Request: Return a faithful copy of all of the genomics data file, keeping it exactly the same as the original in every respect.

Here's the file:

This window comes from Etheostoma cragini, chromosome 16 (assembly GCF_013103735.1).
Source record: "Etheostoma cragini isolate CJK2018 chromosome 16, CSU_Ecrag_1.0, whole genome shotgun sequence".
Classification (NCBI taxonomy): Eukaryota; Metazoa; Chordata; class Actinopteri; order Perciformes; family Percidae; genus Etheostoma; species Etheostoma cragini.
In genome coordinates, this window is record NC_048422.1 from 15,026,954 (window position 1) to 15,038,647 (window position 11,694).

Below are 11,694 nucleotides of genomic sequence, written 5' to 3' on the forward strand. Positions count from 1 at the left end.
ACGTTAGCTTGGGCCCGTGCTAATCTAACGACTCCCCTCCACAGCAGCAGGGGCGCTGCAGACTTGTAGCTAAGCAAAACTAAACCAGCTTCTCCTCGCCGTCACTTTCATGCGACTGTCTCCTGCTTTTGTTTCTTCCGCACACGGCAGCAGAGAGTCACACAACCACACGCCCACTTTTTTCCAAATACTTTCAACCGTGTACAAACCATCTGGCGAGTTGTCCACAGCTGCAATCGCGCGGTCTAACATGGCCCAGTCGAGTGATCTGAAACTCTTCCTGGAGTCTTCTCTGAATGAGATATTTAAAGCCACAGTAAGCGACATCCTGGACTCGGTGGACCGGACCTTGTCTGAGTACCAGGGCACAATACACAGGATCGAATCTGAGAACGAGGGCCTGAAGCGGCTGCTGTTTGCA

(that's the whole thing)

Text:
This window comes from Etheostoma cragini, chromosome 16 (assembly GCF_013103735.1).
Source record: "Etheostoma cragini isolate CJK2018 chromosome 16, CSU_Ecrag_1.0, whole genome shotgun sequence".
Classification (NCBI taxonomy): Eukaryota; Metazoa; Chordata; class Actinopteri; order Perciformes; family Percidae; genus Etheostoma; species Etheostoma cragini.
In genome coordinates, this window is record NC_048422.1 from 15,026,954 (window position 1) to 15,038,647 (window position 11,694).

Below are 11,694 nucleotides of genomic sequence, written 5' to 3' on the forward strand. Positions count from 1 at the left end.
ACGTTAGCTTGGGCCCGTGCTAATCTAACGACTCCCCTCCACAGCAGCAGGGGCGCTGCAGACTTGTAGCTAAGCAAAACTAAACCAGCTTCTCCTCGCCGTCACTTTCATGCGACTGTCTCCTGCTTTTGTTTCTTCCGCACACGGCAGCAGAGAGTCACACAACCACACGCCCACTTTTTTCCAAATACTTTCAACCGTGTACAAACCATCTGGCGAGTTGTCCACAGCTGCAATCGCGCGGTCTAACATGGCCCAGTCGAGTGATCTGAAACTCTTCCTGGAGTCTTCTCTGAATGAGATATTTAAAGCCACAGTAAGCGACATCCTGGACTCGGTGGACCGGACCTTGTCTGAGTACCAGGGCACAATACACAGGATCGAATCTGAGAACGAGGGCCTGAAGCGGCTGCTGTTTGCA